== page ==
Steve Kerr’s perseverance to return to the NBA Finals, capping off a dominant 16-1 run by the Warriors in the postseason, was admirable and needs to be celebrated.
Kerr had back surgery in Oct. 2015 and was forced to take a leave of absence for the first 43 games of last season. He gritted it out last year and through this year’s regular season, but has since faced complications from the surgery. He had to miss Game 2 of the Warriors’ series against the Trail Blazers. Later, it was announced he would be out indefinitely starting April 23 because of chronic pain.
“This past week for whatever reason, things got worse,” Kerr said after the announcement via CSN Bay Area. “My symptoms got worse. And I was not able to coach. The last few days have been difficult.”
He also emphasized that despite his unfortunate situation, he didn’t want to disrupt the team’s flow by being in and out every night.
“This is not going to be a case where I’m coaching one night and not coaching the next,” Kerr said. “I’m not going to do that to our team, to our staff.”
Kerr still made efforts to help the team prepare and remained involved with players throughout his absence during games, even in excruciating pain.
“We all grew last year when Steve went out,” assistant coach Bruce Fraser told the Mercury News. “So we know it a little bit better. Doesn’t mean we don’t miss him. We miss his voice and his intellect.”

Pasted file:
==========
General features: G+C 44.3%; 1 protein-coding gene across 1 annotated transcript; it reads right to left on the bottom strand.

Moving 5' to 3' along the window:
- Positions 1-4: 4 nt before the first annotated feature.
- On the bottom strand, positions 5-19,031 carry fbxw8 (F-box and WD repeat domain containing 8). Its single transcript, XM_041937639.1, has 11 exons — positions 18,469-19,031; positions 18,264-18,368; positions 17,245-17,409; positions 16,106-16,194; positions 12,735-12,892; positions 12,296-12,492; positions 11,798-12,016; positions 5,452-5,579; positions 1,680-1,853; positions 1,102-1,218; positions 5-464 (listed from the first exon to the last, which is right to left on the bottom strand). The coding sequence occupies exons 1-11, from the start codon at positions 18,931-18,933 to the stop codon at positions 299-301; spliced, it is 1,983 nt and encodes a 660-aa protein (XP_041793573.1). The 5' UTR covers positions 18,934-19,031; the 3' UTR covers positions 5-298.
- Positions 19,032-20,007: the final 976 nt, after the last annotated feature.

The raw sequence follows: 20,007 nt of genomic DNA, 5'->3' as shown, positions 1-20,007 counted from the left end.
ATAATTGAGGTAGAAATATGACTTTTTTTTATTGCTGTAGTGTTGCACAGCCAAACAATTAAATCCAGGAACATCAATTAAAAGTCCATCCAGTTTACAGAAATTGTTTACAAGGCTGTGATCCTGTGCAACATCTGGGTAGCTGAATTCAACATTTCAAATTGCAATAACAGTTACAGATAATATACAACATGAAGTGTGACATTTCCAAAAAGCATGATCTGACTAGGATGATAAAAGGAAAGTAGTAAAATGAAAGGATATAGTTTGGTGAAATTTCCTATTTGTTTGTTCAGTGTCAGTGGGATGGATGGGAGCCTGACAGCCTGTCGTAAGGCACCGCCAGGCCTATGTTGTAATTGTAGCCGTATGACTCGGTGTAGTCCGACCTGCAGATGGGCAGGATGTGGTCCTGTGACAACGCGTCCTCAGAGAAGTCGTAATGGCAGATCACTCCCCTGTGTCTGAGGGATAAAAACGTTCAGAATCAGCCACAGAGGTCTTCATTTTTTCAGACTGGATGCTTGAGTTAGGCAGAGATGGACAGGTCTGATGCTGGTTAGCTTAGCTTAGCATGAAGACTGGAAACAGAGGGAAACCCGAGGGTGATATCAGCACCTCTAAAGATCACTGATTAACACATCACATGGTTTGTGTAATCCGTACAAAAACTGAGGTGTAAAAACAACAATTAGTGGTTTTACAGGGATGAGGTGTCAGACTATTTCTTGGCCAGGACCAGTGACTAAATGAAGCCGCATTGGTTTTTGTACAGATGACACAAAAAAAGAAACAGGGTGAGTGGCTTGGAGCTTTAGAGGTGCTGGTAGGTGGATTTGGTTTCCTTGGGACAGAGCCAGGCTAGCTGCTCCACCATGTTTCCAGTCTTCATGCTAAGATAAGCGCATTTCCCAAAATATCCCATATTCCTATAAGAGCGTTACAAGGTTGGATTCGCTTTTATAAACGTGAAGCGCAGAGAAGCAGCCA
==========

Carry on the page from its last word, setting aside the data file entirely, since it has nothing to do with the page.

Kerr’s return was a moment that felt like it was never going to come. But when it finally did, we immediately got to see his fun personality.
He joked with reporters about surprising his team that he was returning, saying, “I didn’t send out a group text or anything.”
Talk about a pleasant surprise.
His return for Game 2 of the Finals was a great moment, even if you’re not a fan of the Warriors. He received an emotional standing ovation from the Oracle Arena crowd before the game against the Cavaliers. He couldn’t help but get choked up after all he had been through.
The Warriors went on to win that game, 132-113, in an impressive performance for the return of their coach.
The Warriors are loaded with talent unlike we’ve ever seen before, but it’s a real feat to seamlessly transition between Kerr and Brown, and back to Kerr. Not only has Kerr done a good job coaching the team, but he’s created an atmosphere where anybody — including the coaches — can step up without missing a beat. That’s his true impact.
Kerr now has two championships in three years as the coach of the Warriors. If his health cooperates, he and the Warriors could accomplish great things in the coming years.
We don’t know if it will. But for this year, Kerr’s perseverance was remarkable.